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'Buddha In A Traffic Jam' Review: Thought-Provoking But Not Evocative Enough
Director: Vivek Agnihotri
Cast: Arunoday Singh, Anupam Kher, Mahi Gill, Pallavi Joshi, Gopal K Singh
After being subjected to protests for live and open-court screenings, Vivek Agnihotri’s ‘Buddha In A Traffic finally hit the theaters today. The film that is largely trying to sell a mindset may not be as successful in selling the ideologies but definitely strong enough to polarise the youth and act as a catalyst for thought-provocation.
The film delineates the strong grip of Naxal activities through the struggle of Vikram Singh (Arunoday Singh) who is caught up in the deepest shackles of conspiracies encircling the age old debate of socialism and capitalism. Vikram, a typical management student studying in one of the top notch B-school of India becomes an overnight sensation after his campaign ‘Pink Bra Campaign’ that aims to fight moral policing. Being particularly interested in one of his professor; Ranjan Batki’s (Anupam Kher) ideology, the 27-year-old Vikram ends up playing ‘a secret game’ with him. Little did he know that this game will put his life to risk.
The film opens with a scene set up during 2000 BC in Bastar and transitions to 2014 BC effectively. Unfolding in form of chapters, the film has everything about Naxalism, Adivasis, capitalism, socialism and more importantly communism in its plot. While the plot is a little shaky at times, there isn’t a single moment that can be called dull in this fiasco-filled film. From the conspirators in jungles and remote areas gearing up to maim the nation to the well-educated faces of Naxalism residing in cities under the flag names of professors, doctors, educationists, engineers, the story serves all of that and all of them.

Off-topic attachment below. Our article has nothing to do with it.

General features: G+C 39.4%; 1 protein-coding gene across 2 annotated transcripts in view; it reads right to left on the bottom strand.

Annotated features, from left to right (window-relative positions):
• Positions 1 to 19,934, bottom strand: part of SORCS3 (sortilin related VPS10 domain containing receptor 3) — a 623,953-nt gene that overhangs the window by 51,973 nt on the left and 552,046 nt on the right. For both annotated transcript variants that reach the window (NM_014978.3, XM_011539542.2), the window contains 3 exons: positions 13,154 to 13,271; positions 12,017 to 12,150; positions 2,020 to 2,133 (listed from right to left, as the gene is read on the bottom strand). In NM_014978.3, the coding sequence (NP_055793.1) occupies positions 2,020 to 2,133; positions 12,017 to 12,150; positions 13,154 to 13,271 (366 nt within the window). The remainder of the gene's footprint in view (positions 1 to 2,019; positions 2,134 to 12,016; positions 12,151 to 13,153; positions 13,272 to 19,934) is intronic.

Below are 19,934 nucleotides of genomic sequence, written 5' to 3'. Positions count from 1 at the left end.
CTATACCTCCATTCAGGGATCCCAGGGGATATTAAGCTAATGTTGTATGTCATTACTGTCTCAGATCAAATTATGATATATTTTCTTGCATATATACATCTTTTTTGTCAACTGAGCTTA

Arunoday Singh as a foreign-returned student does a good job. Considering the fact that his accent is rich in American flavour, it works well for his character. And even make his monologues convincing for the most part! Anupam as a professor is just himself. Scroll the net for his speeches and you’ll find the exact same man in the reel life here. It’s good to see Pallavi Joshi make a comeback. Playing the role of Sheetal Balki, a housewife-turned-entrepreneur, she pulls off a subtle smiling expression all throughout apart from one scene towards the end where she breaks down. Mahie Gill’s character is something that could have been worked upon. Apart from the fact that there is no detailing of her character, her over-the-top dressing style is also a bit out of place.
The film rides high on music which explores a wide range of tones and words; from pure satirical lyrics to the gloomy yet soulful poetry ‘Chand Roz...’. Another point that deserves a mention is the fact that the filmmaker portrays almost everything as it is; the overlapping of real and reel life can be felt with realistic portrayal of various scenes.
The focus has been so much on driving the ideology home that the film loses its grip on the plot pretty soon. The personal inclination of the filmmaker overpowers the intent of filmmaking so much that the film even ends with a famous Mao quote “Revolution is not a dinner party”. While some monologues make you question everything about the much-needed revolution and your contribution towards society, other scenes just make you familiar with film maker’s extreme efforts to drive the propaganda home.
This film is a kind that you won't mind spending on if you’ve a fair knowledge about the various Naxalite issues and the hidden fiascoes that underline our system. But just in case your ideology belongs to the extreme right wing, this film can be slept over.
To sum up, a scene from the film summarises our feeling for the film; “We love ‘Buddha in a Traffic Jam’ but we aren’t in love with it”.